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Three-Year Low in LNG Price Prompts Asia Buying Spree

A substantial decline in LNG prices has led to an increase in purchases on the spot market from Asian buyers, such as China, India, and Southeast Asian nations.

According to analysts cited by Reuters, this could see China break its own LNG import record, set back in 2021, and boost India’s intake of liquefied natural gas by 10% this year. In 2021, China imported 78.8 million tons of LNG.

Asia LNG purchases on the spot market totaled 161 cargoes over the first three months of the year, S&P Global data shows, which was an annual increase of about 33%, Reuters reported.

This increase is quite understandable when one looks at prices. The average price per million British thermal units of LNG this quarter stood at $9.82. A year ago, the average price was a whopping $18.75 per mmBtu.

"We've seen some buy tenders coming in more frequently given lower Asian LNG prices, especially from price-sensitive buyers like India, Vietnam and China," Kpler LNG analyst Ryhana Rasidi told Reuters.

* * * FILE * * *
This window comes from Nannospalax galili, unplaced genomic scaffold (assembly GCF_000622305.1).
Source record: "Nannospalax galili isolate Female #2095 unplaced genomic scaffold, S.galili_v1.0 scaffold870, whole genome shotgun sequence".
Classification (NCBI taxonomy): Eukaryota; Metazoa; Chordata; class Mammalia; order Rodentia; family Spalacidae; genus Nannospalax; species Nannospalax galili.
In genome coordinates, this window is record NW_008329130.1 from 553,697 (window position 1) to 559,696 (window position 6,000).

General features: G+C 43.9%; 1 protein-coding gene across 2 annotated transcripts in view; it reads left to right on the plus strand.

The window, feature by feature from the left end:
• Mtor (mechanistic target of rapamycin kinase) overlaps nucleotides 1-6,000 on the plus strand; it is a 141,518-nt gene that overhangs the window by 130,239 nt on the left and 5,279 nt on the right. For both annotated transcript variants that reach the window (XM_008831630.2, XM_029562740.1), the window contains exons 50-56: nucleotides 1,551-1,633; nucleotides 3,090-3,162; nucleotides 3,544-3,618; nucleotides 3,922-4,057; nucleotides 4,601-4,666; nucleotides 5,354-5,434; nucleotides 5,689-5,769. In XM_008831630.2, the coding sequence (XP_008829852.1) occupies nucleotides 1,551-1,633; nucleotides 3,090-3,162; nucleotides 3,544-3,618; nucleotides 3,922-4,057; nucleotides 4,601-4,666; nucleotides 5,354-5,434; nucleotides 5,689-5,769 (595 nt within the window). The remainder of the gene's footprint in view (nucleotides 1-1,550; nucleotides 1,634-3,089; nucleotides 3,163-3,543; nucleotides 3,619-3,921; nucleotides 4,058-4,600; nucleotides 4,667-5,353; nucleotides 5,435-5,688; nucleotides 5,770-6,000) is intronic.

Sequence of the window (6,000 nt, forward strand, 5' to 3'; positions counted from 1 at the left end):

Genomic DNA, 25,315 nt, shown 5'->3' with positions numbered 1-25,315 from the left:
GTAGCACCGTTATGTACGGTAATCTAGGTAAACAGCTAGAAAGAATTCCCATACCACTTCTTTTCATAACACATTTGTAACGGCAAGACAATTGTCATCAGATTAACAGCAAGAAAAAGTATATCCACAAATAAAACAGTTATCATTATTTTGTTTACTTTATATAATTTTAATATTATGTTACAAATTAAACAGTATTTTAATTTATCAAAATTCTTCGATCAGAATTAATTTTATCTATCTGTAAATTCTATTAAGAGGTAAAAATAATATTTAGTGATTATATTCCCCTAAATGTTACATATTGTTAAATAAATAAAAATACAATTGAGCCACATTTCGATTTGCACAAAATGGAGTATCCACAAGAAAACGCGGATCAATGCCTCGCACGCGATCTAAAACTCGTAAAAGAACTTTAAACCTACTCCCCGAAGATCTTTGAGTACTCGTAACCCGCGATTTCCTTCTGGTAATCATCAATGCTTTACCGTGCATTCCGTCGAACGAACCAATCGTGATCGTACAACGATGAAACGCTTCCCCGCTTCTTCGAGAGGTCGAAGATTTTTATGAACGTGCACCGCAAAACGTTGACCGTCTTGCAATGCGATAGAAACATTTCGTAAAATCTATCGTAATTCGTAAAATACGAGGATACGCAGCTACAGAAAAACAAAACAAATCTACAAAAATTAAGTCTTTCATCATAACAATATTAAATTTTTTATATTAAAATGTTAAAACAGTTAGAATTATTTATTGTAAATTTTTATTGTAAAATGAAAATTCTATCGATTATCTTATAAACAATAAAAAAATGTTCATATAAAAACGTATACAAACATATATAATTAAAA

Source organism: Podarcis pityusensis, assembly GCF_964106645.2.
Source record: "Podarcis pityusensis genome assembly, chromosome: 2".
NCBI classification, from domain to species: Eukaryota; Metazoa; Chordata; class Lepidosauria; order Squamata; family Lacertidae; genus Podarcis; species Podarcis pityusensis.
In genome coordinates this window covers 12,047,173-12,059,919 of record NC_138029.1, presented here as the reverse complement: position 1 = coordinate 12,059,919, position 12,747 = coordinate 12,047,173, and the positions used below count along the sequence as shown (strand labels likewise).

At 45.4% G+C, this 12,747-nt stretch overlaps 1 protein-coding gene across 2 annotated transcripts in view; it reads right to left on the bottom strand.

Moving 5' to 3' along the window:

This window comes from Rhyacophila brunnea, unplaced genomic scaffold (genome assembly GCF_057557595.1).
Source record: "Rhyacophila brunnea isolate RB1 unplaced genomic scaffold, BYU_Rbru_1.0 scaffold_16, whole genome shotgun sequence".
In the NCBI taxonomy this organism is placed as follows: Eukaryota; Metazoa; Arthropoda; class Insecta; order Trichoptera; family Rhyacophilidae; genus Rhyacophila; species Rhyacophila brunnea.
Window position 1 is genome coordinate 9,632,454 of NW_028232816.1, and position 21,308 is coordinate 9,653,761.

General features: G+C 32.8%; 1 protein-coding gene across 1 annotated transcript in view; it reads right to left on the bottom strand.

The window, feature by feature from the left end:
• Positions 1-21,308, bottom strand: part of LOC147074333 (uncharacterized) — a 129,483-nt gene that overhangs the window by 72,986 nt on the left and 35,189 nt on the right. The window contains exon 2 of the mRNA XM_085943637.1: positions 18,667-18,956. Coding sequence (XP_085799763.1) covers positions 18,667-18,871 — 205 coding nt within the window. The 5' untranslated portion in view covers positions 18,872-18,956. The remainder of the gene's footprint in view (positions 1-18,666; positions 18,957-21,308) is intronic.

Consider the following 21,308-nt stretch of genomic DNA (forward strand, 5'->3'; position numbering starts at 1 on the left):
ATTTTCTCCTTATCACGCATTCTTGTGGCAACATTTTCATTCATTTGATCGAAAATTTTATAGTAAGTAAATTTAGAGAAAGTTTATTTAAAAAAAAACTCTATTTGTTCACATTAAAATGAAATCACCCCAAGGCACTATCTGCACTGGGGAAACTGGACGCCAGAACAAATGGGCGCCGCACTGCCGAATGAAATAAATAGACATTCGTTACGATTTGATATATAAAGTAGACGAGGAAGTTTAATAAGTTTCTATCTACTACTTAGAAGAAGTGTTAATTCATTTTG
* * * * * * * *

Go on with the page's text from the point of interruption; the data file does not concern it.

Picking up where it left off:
"For this year, we believe that the increasing spot demand will contribute to raising overall Asian LNG demand."

The price decline came after a milder-than-expected winter in some parts of the northern hemisphere, which left more gas in storage. The continued growth in supply, especially in the United States, also helped drive prices down.

This year things may change as U.S. natural gas producers begin to scale back production in response to low domestic gas prices.


LNG demand is seen continuing on a growth trajectory, wherever prices go. Last month, a TotalEnergies executive forecast that this year, China and Europe will be the biggest drivers of LNG demand. Shell also expects China to lead the demand growth trend in LNG, where the supermajor sees a 50% increase in demand over the years to 2040.

By Irina Slav for Oilprice.com

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